Sharknado is just the latest in a string of terrifically silly releases by The Asylum, a production studio that specialises in low-budget ‘mockbuster’ spoofs tied to major theatrical releases (Transmorphers, Snakes On A Train) and absurdist camp flicks that aren’t readily connected to reality at all (Nazis at the Center of the Earth). Some of their movies have coasted to wild popularity on Netflix with audiences looking for ironic late-night giggles, but in New York, groups, events and screenings have emerged to share the experience of watching and mocking bad films – because misery loves company.
Last year I interviewed Mark Johnson of Playing For Change for the Village Voice. It was a companion piece of sorts to my field recording column Cast In Concrete, and as such we really connected when it came to discussing and complaining about the logistics. We kept in touch, and this has culminated in a technical interview in issue #96 of the audio production magazine Tape Op, which came out today. If you do not already have a subscription, you should pick one up now, because they’re free.
As the head of Playing For Change, Mark Johnson travels the world with a small crew, a high-end mobile recording rig, and video cameras, to capture buskers and other undiscovered musicians — perhaps a drummer deep in the Congo, a guitarist on a New Orleans street corner, or a choir in South America. But this isn’t just an anthropological expedition — after a little coaching, johnson has them all play the same song, along with the same metronome and/or backing track, stacking overdubs to create a “virtual collaboration” between musicians who otherwise would likely have never met. The resulting videos and albums have turned his project into a viral sensation. The humanitarian spirit of peace and unity at the root of all this makes the goals lofty and the logistics difficult; yet, somehow, Johnson cuts no corners, even in the wildest destinations.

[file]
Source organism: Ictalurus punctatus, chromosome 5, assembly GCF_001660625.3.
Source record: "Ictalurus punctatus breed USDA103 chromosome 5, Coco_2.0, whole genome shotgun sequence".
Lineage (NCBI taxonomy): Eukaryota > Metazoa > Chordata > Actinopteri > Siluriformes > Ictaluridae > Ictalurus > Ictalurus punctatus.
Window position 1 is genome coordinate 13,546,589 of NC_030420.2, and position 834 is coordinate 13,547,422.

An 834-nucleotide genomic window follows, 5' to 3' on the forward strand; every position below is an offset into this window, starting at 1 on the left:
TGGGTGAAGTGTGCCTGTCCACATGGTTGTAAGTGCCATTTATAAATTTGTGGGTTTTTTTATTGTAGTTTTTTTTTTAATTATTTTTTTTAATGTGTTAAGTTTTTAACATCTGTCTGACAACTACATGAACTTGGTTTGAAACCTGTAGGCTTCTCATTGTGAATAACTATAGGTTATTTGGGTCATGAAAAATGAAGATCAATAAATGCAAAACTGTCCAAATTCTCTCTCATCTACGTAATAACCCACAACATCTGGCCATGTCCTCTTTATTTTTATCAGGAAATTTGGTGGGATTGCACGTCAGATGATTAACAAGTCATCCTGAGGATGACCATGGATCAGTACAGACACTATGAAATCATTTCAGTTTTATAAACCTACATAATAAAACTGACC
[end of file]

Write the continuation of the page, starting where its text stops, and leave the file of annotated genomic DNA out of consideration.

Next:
Vijith Assar: One could argue that fidelity is not the point of a project like this.
Mark Johnson: With a lot of music documentaries, whenever you would hear street musicians it was always some camera mic picking them up. I always felt like they never got a fair shake. We realized if we brought good microphones, used different windscreens, a nice clock, good mic pres, and recorded it at a higher quality, we could give these things a chance to actually be represented properly to an audience. So, that’s why we wanted to bring the studio to the street.
For Slashdot, a complaint cheekily titled “How DRM Won” which explains why current business practices at streaming media companies like Spotify are culturally destructive:
In 2009, when Apple dropped the Digital Rights Management (DRM) restrictions from songs sold through the iTunes Store, it seemed like a huge victory for consumers, one that would usher in a more customer-friendly economy for digital media. But four years later, DRM is still alive and well—it just lives in the cloud now.
I love Wired, The Verge, and Ars Technica as much as anybody, but there’s really no debate that Slashdot is easily the nerdiest of the various tech industry news sites. In fact, it’s primarily how I learned about technology and programming myself. That’s why I am thrilled to have started writing for them.